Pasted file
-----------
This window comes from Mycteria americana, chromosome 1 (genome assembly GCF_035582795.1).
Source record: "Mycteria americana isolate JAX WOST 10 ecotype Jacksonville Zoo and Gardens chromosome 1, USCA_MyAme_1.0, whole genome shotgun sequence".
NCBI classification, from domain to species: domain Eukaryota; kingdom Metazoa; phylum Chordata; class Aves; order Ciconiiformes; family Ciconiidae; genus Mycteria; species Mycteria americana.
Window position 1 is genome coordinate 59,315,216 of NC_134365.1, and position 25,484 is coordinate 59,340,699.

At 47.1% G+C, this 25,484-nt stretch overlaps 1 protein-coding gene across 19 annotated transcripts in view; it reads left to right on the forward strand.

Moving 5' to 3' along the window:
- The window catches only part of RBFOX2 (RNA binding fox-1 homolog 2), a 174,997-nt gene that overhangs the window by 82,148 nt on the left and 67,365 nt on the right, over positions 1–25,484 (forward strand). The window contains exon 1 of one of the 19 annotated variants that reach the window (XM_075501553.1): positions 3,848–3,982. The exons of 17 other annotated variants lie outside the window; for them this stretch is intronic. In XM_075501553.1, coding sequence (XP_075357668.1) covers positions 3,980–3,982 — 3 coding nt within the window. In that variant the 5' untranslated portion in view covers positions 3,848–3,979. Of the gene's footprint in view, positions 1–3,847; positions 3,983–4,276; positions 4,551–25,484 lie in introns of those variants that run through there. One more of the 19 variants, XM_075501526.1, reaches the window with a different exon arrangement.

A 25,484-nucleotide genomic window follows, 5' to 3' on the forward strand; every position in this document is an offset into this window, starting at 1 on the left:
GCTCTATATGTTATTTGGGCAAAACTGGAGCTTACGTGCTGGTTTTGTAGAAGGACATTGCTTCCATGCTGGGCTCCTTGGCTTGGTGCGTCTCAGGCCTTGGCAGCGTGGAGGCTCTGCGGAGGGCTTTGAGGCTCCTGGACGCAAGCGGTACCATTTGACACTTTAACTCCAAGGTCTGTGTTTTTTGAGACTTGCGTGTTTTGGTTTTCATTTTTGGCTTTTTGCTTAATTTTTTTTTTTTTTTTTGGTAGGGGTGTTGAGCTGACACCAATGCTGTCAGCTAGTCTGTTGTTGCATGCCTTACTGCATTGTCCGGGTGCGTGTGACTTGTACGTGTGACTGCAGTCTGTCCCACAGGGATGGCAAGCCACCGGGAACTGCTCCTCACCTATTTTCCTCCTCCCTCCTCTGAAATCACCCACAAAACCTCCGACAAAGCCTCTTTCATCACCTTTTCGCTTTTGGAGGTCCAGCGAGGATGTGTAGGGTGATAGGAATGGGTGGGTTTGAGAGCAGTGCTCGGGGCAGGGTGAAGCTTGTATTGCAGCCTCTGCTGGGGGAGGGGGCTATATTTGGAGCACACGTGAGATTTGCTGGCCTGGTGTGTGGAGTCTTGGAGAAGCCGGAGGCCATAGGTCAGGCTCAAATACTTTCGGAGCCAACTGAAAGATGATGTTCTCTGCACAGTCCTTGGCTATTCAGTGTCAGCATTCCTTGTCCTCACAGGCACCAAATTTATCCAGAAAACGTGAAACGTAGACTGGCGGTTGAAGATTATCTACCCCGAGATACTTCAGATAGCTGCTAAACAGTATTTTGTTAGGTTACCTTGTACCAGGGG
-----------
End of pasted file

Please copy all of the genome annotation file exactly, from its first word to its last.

This window comes from Mycteria americana, chromosome 1 (genome assembly GCF_035582795.1).
Source record: "Mycteria americana isolate JAX WOST 10 ecotype Jacksonville Zoo and Gardens chromosome 1, USCA_MyAme_1.0, whole genome shotgun sequence".
NCBI classification, from domain to species: domain Eukaryota; kingdom Metazoa; phylum Chordata; class Aves; order Ciconiiformes; family Ciconiidae; genus Mycteria; species Mycteria americana.
Window position 1 is genome coordinate 59,315,216 of NC_134365.1, and position 25,484 is coordinate 59,340,699.

At 47.1% G+C, this 25,484-nt stretch overlaps 1 protein-coding gene across 19 annotated transcripts in view; it reads left to right on the forward strand.

Moving 5' to 3' along the window:
- The window catches only part of RBFOX2 (RNA binding fox-1 homolog 2), a 174,997-nt gene that overhangs the window by 82,148 nt on the left and 67,365 nt on the right, over positions 1–25,484 (forward strand). The window contains exon 1 of one of the 19 annotated variants that reach the window (XM_075501553.1): positions 3,848–3,982. The exons of 17 other annotated variants lie outside the window; for them this stretch is intronic. In XM_075501553.1, coding sequence (XP_075357668.1) covers positions 3,980–3,982 — 3 coding nt within the window. In that variant the 5' untranslated portion in view covers positions 3,848–3,979. Of the gene's footprint in view, positions 1–3,847; positions 3,983–4,276; positions 4,551–25,484 lie in introns of those variants that run through there. One more of the 19 variants, XM_075501526.1, reaches the window with a different exon arrangement.

A 25,484-nucleotide genomic window follows, 5' to 3' on the forward strand; every position in this document is an offset into this window, starting at 1 on the left:
GCTCTATATGTTATTTGGGCAAAACTGGAGCTTACGTGCTGGTTTTGTAGAAGGACATTGCTTCCATGCTGGGCTCCTTGGCTTGGTGCGTCTCAGGCCTTGGCAGCGTGGAGGCTCTGCGGAGGGCTTTGAGGCTCCTGGACGCAAGCGGTACCATTTGACACTTTAACTCCAAGGTCTGTGTTTTTTGAGACTTGCGTGTTTTGGTTTTCATTTTTGGCTTTTTGCTTAATTTTTTTTTTTTTTTTTGGTAGGGGTGTTGAGCTGACACCAATGCTGTCAGCTAGTCTGTTGTTGCATGCCTTACTGCATTGTCCGGGTGCGTGTGACTTGTACGTGTGACTGCAGTCTGTCCCACAGGGATGGCAAGCCACCGGGAACTGCTCCTCACCTATTTTCCTCCTCCCTCCTCTGAAATCACCCACAAAACCTCCGACAAAGCCTCTTTCATCACCTTTTCGCTTTTGGAGGTCCAGCGAGGATGTGTAGGGTGATAGGAATGGGTGGGTTTGAGAGCAGTGCTCGGGGCAGGGTGAAGCTTGTATTGCAGCCTCTGCTGGGGGAGGGGGCTATATTTGGAGCACACGTGAGATTTGCTGGCCTGGTGTGTGGAGTCTTGGAGAAGCCGGAGGCCATAGGTCAGGCTCAAATACTTTCGGAGCCAACTGAAAGATGATGTTCTCTGCACAGTCCTTGGCTATTCAGTGTCAGCATTCCTTGTCCTCACAGGCACCAAATTTATCCAGAAAACGTGAAACGTAGACTGGCGGTTGAAGATTATCTACCCCGAGATACTTCAGATAGCTGCTAAACAGTATTTTGTTAGGTTACCTTGTACCAGGGG